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BMW iX5 Hydrogen Passes Winter Test, Gets Green Light for Production

BMW’s iX5 Hydrogen is an SUV that uses electric motors to move, but instead of having a heavy battery under the floor, it consumes star fuel from a tank. Don’t laugh or look confused because hydrogen is what most stars burn to produce energy during fusion – a process you might have heard of.
BMW iX5 Hydrogen 6 photos
BMW iX5 Hydrogen Winter TestingBMW iX5 Hydrogen Winter TestingBMW iX5 Hydrogen Winter TestingBMW iX5 Hydrogen Winter TestingBMW iX5 Hydrogen Winter Testing
But hydrogen plays a key role on Earth too. While it is the most abundant gas, this element is important for humanity and life in general. If you’re asking why then we’ll just mention this little thing: water.

Now hydrogen has the chance to clean up our world. It can change how we currently understand filling up our cars. It has the potential to make fossil fuels irrelevant. There are still some hiccups down the road, but companies are continuously trying to find the best solution possible. That’s one of the reasons why BMW has decided to go ahead with the iX5 Hydrogen. It will be put into production, but only for a limited run as the 2022 model year. The carmaker doesn’t say how many it will make.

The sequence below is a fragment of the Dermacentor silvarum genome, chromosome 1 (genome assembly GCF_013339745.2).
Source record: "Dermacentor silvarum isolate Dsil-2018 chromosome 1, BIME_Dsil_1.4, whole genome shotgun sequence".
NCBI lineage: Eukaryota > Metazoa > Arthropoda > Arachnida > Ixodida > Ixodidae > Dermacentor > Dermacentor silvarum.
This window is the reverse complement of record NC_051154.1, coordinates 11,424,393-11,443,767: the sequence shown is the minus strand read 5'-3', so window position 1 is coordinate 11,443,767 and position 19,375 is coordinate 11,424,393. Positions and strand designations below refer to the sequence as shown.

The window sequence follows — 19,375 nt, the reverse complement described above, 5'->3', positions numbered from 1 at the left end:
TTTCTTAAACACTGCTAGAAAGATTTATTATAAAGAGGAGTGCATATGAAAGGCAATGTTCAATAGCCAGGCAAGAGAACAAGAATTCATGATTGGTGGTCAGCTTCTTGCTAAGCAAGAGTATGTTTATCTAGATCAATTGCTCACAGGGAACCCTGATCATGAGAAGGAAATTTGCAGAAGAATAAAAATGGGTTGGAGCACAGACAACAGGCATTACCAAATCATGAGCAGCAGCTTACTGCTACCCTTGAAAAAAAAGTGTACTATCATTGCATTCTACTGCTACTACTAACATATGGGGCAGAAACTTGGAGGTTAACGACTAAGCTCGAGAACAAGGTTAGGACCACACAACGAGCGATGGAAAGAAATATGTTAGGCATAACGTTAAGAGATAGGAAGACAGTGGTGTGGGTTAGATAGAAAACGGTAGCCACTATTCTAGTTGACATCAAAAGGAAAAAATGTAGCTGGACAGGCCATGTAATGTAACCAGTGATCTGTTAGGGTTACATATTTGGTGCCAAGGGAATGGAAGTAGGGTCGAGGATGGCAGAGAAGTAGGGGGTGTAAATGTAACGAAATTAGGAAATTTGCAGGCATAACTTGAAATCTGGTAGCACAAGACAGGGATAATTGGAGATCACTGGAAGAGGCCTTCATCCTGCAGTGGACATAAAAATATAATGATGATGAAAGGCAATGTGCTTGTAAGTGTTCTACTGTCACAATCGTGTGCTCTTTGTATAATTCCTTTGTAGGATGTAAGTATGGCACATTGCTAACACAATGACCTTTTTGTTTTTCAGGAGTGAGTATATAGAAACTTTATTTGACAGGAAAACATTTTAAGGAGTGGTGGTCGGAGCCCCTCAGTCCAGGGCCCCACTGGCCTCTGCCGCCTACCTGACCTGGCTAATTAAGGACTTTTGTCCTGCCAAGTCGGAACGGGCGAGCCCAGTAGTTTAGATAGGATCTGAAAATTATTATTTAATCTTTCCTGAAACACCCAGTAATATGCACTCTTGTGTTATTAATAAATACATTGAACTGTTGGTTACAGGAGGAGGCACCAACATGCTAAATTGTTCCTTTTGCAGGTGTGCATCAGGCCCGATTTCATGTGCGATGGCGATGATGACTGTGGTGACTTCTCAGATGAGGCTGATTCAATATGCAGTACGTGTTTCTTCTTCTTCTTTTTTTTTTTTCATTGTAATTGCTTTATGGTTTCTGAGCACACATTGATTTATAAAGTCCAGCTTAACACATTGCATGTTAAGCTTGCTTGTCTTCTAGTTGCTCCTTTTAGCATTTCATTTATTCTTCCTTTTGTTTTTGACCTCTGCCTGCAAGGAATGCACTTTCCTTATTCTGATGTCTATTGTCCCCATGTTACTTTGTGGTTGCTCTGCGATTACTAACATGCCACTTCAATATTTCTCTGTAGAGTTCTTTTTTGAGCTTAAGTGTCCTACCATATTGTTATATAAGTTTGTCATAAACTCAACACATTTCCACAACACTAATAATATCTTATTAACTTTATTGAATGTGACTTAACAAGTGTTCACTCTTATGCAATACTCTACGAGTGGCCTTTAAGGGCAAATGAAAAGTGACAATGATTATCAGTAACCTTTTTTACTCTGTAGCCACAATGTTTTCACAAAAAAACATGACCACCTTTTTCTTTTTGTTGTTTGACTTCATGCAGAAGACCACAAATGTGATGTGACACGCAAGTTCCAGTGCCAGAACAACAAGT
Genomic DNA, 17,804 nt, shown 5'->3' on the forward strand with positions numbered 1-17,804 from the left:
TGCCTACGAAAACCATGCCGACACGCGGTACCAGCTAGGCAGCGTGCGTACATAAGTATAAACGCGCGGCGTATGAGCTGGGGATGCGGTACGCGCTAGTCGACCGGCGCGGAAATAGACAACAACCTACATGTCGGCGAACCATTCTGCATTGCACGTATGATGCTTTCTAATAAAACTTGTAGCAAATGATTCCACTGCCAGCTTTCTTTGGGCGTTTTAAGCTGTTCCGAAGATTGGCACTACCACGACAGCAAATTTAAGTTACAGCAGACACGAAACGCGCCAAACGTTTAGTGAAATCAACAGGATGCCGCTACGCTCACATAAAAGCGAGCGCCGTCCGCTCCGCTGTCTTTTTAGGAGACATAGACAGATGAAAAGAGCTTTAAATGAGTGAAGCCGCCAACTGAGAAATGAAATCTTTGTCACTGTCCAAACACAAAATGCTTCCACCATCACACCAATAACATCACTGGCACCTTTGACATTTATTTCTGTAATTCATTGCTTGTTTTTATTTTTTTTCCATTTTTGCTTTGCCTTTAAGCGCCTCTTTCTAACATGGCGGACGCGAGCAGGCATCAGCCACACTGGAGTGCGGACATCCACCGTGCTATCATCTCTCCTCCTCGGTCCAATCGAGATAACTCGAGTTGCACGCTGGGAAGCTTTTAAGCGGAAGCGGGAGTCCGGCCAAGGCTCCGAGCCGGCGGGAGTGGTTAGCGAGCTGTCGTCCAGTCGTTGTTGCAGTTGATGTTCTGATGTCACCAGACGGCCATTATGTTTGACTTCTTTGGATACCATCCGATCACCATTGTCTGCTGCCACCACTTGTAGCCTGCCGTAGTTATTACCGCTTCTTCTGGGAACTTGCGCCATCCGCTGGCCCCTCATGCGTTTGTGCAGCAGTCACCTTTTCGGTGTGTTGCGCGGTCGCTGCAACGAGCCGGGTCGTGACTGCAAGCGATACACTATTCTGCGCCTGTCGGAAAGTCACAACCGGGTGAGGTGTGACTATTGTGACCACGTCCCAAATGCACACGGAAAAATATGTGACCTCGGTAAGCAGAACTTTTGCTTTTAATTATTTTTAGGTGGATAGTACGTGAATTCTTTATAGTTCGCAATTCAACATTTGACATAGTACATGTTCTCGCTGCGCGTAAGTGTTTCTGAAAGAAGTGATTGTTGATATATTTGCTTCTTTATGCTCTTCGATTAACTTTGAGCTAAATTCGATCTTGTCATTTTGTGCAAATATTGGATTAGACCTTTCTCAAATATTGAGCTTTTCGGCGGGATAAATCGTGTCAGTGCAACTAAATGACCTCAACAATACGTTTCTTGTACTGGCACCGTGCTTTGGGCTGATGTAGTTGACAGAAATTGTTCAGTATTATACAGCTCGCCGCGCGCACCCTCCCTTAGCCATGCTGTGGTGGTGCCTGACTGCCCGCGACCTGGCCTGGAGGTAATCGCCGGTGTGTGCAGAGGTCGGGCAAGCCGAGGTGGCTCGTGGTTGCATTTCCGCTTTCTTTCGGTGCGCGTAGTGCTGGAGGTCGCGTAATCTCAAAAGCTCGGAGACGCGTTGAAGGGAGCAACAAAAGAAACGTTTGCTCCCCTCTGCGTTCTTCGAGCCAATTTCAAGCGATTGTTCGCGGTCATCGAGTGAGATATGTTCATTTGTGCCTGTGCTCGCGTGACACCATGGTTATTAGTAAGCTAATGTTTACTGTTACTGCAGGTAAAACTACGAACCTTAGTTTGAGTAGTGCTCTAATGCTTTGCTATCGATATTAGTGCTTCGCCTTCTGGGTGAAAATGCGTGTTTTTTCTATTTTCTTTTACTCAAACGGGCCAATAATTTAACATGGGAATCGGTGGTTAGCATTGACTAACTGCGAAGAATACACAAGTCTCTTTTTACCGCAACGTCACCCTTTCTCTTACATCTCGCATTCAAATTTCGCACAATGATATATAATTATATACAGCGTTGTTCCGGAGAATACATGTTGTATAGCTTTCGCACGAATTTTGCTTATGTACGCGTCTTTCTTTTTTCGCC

You may be inclined to ask why, but the Germans say using hydrogen-powered vehicles is no different than how we already are accustomed to our internal combustion engine cars. Filling up takes minutes, and the behavior of these cars is similar to those on gas. Winter testing has revealed that low temperatures don’t change the efficiency of the powertrain. Full power is available shortly after starting the car, according to BMW. Moreover, the range doesn’t change as drastically as it happens with EVs. Batteries don’t do well in the northern hemisphere, but, apparently, hydrogen bodes well.

If you’re into tech or you just like to read about cars every day, then the term ‘fuel cell electric vehicle’ (FCEV) isn’t something new to you. An FCEV is actually very similar to a ‘battery electric vehicle’ and to a conventional one too. The FCEV uses electric motors to power itself, while consuming gas (literal gas, not gasoline) from a tank for this action. But instead of burning fossil fuels and producing harmful emissions, it just spits out water out of its rear end. The iX5 Hydrogen might not be the best car to make you remember FCEVs as it is just finishing its last tests, but the Toyota Mirai might do the trick.

Hydrogen-powered vehicles aren’t yet ready for everybody to use. These cars might be the answer to make fossil fuels irrelevant together with EVs, but as it still is the case with electric cars and many areas around the globe, filling up with hydrogen remains an issue that needs solving. Gas stations are everywhere, and they still have the upper hand.

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